After several attempts to get the ProPublica and NPR reporters working the work comp beat to see both sides of a very complex “system”, better understand the drivers and dynamics, and correct their errors publicly, I’m giving up.
Clearly, they don’t want to hear anything that doesn’t agree with their superficial and clearly biased view of the work comp system, are quite willing to distort and misuse industry data to support their position, and have an agenda they are determined to promote, damn the facts.
The latest screed from PP continues what is by no measure “reporting”, but rather a bald-faced advocacy effort using anecdotes in an attempt to indict an entire system, to simplistically and cynically post pictures of terribly injured workers to get readers to blame the awful insurance companies, to distort and misuse data to promote their ideological position.
I’m going to elaborate on their misuse of NCCI and NAIC data to tout the high financial “returns” of the work comp system next week; for now I’ll focus on the employer direction issue.
In the original Demolition article, reporter Michael Grabell said:
In 37 states, workers can’t pick their own doctor or are restricted to a list provided by their employers. [italics added for emphasis]
That is categorically false. I sent a detailed explanation of why and where this is false, provided the background documents from WCRI, and followed up.
Did he correct the original article? No.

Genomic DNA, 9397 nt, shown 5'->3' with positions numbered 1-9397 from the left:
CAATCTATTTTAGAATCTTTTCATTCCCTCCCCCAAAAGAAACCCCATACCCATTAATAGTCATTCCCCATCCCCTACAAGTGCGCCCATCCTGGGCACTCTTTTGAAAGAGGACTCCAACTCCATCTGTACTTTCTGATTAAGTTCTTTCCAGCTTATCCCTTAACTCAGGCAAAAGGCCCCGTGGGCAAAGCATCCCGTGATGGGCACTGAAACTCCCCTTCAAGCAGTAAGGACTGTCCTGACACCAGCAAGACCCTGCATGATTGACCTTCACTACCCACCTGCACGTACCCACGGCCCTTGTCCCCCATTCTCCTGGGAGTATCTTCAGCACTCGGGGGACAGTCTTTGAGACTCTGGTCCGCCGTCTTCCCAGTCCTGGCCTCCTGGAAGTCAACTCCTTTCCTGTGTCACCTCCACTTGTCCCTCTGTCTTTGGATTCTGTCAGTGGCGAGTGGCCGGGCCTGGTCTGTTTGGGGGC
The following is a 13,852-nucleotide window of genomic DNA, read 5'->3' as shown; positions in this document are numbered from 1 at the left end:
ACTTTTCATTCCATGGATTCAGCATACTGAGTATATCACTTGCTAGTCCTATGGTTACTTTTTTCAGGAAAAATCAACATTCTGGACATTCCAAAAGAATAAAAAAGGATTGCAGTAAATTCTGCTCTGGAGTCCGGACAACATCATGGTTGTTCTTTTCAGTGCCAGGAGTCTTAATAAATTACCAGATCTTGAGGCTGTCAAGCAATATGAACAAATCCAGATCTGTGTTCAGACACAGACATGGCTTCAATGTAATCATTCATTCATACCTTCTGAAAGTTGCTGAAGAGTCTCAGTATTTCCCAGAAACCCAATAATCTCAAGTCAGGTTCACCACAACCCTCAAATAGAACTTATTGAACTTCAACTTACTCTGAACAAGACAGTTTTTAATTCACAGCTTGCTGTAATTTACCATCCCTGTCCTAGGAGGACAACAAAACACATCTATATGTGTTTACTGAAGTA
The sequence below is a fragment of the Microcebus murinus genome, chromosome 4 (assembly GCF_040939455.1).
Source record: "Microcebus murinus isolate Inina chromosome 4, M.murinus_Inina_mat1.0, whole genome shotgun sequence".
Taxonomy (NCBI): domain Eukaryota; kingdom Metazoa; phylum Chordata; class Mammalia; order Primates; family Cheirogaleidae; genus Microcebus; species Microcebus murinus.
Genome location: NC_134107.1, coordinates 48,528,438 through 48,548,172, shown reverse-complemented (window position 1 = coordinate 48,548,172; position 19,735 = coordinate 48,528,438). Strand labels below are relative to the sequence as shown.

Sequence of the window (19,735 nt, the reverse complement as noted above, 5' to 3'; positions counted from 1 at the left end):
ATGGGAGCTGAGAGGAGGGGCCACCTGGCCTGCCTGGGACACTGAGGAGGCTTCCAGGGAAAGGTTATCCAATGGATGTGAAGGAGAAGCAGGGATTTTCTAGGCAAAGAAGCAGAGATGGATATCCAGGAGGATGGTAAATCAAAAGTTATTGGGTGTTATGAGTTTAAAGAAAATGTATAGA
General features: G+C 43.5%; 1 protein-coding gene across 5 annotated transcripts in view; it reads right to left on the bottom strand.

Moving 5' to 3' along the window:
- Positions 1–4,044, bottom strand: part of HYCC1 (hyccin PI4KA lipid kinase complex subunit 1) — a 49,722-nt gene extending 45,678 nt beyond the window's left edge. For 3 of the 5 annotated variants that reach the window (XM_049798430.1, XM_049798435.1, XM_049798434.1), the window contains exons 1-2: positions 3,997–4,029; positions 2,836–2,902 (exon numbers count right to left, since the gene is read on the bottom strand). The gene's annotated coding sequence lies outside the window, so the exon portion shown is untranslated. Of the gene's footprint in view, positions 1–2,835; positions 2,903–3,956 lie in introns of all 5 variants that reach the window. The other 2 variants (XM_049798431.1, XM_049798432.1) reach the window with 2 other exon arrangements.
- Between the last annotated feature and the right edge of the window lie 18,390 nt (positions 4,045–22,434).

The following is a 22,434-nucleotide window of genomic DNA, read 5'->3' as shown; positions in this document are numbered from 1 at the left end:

Did he update it and note the mistake? No.
Did he admit his initial statement was wrong, even in a private message? No.
However, in his latest polemic, he states:
37 states now restrict injured workers’ ability to choose their own doctors. Green states [citing a graphic] allow employers and insurers to choose workers’ doctors, at least initially. Blue states restrict workers to doctors approved by their employer, state, or insurer [italics added for emphasis] or to those in their employers’ managed care plans.
This isn’t a minor oversight or wordsmithing; Grabell’s reporting has been an attempt to show how the work comp system is slanted in favor of employers, and his mischaracterization of WCRI reports clearly is intended to support his position.
There’s something more insidious here. Grabell is attempting to show that somehow workers choosing their doctors is better, that those awful employers and insurers are just out to screw the worker.
In the vast majority of cases, that’s utter bullshit. (sorry, no other way to describe it). And if Grabell had actually wanted to get the story right, and not just promote his ideological position, he would have talked with employers who are doing everything they can to identify the best docs and get their injured workers to those docs.
In emails and conversations I pointed out to Grabell that the reason employers want control is to prevent injured workers from being harmed by profit-seeking physicians, and suggested he look into physician dispensing of opioids, especially in Florida; the Drobot case where hundreds of workers reportedly received horrible care; and other examples (Illinois prison guards) where profiteering physicians have gamed the system, harmed workers, and cost employers and taxpayers millions.
And I heard…crickets.
What does this mean for you?
This isn’t reporting, it is advocacy.